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Mangroves of Arid Environments in Puerto Rico and Adjacent Islands
Gilberto Cintron, Ariel E. Lugo, Douglas J. Pool and Greg Morris
Vol. 10, No. 2 (Jun., 1978), pp. 110-121
Published by: Association for Tropical Biology and Conservation
Stable URL: http://www.jstor.org/stable/2388013
Page Count: 12
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The structure of mangrove vegetation, soil salinity, and topographic relief of the mangrove ecosystem were studied along the south coast of Puerto Rico, Culebra, and Mona Island. All systems, with the exception of the forest at Mona Island, were characterized by having a coastal fringe of live vegetation (usually dominated by the red mangrove), a zone of dead trees, and a hypersaline lagoon or dry salt flat on the landward side. Mean soil salinities were 44% for the zone of live trees, 72% for the zone of dead trees, and 87% for the salt flats. The Mona Island forest grew over a sandy hardpan that prevented mixing of sea water and the fresh water. Soil salinities were low in this forest, and trees reached a height of 15 m. Tree height was inversely proportional to soil salinity (r = 0.72) between 17 and 72%. When soil salinities exceeded 65%, dead tree basal area was higher than live tree basal area. It is suggested that mangrove growth is limited by soil salinities higher than 90%. Mangrove succession in offshore overwash islands and arid coastlines is described. It is proposed that cyclic rainfall patterns and hurricanes act as regulators of speed and direction of succession. Rainy periods are associated with lower soil salinities and expansion of the red mangrove zone. Droughty periods result in high soil salinities, mangrove mortality, and expansion of salt flats. Hurricanes set back succession and reverse successional trends that reduce mangrove areas. A model of mangrove ecosystem function and implications for management are also discussed.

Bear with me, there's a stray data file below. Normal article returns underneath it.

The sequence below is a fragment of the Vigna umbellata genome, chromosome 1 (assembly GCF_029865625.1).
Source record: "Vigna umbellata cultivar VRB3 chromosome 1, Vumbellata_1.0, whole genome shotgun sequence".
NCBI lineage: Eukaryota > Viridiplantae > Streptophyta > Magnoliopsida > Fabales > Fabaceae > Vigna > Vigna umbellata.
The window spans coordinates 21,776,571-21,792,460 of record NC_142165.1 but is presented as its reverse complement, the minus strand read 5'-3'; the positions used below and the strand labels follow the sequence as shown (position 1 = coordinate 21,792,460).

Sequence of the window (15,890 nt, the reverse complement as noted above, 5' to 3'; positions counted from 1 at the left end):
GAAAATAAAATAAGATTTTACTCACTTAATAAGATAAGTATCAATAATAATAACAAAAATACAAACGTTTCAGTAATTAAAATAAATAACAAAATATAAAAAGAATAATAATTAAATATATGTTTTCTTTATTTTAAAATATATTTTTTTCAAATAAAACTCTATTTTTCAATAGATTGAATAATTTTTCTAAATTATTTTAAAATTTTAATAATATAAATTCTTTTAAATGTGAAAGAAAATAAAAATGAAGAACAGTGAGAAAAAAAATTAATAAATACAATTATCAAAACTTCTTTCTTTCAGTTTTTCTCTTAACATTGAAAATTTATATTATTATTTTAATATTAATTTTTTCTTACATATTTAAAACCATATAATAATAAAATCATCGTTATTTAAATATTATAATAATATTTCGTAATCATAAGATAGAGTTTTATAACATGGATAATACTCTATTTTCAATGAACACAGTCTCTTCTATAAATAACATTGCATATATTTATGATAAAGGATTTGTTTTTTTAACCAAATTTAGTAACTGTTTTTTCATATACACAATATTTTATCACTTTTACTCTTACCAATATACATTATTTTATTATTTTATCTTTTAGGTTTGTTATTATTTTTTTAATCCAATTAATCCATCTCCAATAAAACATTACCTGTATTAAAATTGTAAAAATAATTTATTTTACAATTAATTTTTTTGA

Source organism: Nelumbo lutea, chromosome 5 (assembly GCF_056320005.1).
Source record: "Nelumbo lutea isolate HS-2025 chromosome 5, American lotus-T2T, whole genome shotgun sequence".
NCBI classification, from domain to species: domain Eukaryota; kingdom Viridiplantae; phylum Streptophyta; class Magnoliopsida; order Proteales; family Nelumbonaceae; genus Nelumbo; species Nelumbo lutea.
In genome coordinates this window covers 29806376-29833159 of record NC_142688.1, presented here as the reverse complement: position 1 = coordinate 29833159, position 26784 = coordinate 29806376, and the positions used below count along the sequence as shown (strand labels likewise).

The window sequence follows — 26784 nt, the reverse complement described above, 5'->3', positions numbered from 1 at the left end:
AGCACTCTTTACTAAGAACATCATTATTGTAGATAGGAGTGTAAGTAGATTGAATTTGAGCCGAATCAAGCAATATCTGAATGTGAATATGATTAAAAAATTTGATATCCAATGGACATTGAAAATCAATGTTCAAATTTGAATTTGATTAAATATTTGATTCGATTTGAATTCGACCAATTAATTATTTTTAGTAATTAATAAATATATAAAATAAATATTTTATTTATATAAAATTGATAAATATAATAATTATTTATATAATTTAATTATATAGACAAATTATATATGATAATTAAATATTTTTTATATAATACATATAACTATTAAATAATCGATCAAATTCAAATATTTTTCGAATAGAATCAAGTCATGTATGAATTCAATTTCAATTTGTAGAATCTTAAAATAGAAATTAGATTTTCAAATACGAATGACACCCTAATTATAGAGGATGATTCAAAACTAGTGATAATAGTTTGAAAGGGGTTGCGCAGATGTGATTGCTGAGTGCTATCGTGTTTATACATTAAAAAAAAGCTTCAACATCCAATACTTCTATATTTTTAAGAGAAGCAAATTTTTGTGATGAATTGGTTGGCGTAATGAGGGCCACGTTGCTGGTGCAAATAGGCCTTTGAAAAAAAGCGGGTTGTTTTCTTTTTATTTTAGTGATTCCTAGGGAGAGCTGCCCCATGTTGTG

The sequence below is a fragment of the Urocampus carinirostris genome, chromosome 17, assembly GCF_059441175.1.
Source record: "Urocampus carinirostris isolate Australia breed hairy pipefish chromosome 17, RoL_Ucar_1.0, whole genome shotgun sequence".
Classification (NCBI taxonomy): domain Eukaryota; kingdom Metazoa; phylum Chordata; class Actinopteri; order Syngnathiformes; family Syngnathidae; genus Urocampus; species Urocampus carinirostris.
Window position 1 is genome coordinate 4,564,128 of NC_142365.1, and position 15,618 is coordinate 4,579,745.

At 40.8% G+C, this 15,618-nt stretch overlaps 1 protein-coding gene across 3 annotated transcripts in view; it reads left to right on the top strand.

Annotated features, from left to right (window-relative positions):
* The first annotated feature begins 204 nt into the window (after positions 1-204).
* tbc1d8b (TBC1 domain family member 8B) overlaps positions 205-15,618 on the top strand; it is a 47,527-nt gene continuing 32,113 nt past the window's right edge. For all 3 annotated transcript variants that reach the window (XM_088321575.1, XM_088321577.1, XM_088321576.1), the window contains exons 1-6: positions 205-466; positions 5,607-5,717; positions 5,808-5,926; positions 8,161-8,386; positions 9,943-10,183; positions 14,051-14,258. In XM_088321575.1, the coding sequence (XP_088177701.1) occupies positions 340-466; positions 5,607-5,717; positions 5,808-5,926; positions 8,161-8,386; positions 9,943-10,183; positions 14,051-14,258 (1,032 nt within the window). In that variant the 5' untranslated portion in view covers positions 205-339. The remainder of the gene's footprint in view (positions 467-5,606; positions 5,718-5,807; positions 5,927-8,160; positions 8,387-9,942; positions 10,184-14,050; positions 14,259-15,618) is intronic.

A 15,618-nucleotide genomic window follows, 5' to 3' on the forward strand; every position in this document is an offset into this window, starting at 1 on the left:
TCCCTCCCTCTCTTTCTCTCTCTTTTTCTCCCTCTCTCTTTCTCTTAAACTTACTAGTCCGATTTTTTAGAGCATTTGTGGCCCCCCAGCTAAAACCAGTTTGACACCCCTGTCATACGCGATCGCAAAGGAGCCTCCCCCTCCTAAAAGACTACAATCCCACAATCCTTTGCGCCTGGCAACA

Biotropica © 1978 Association for Tropical Biology and Conservation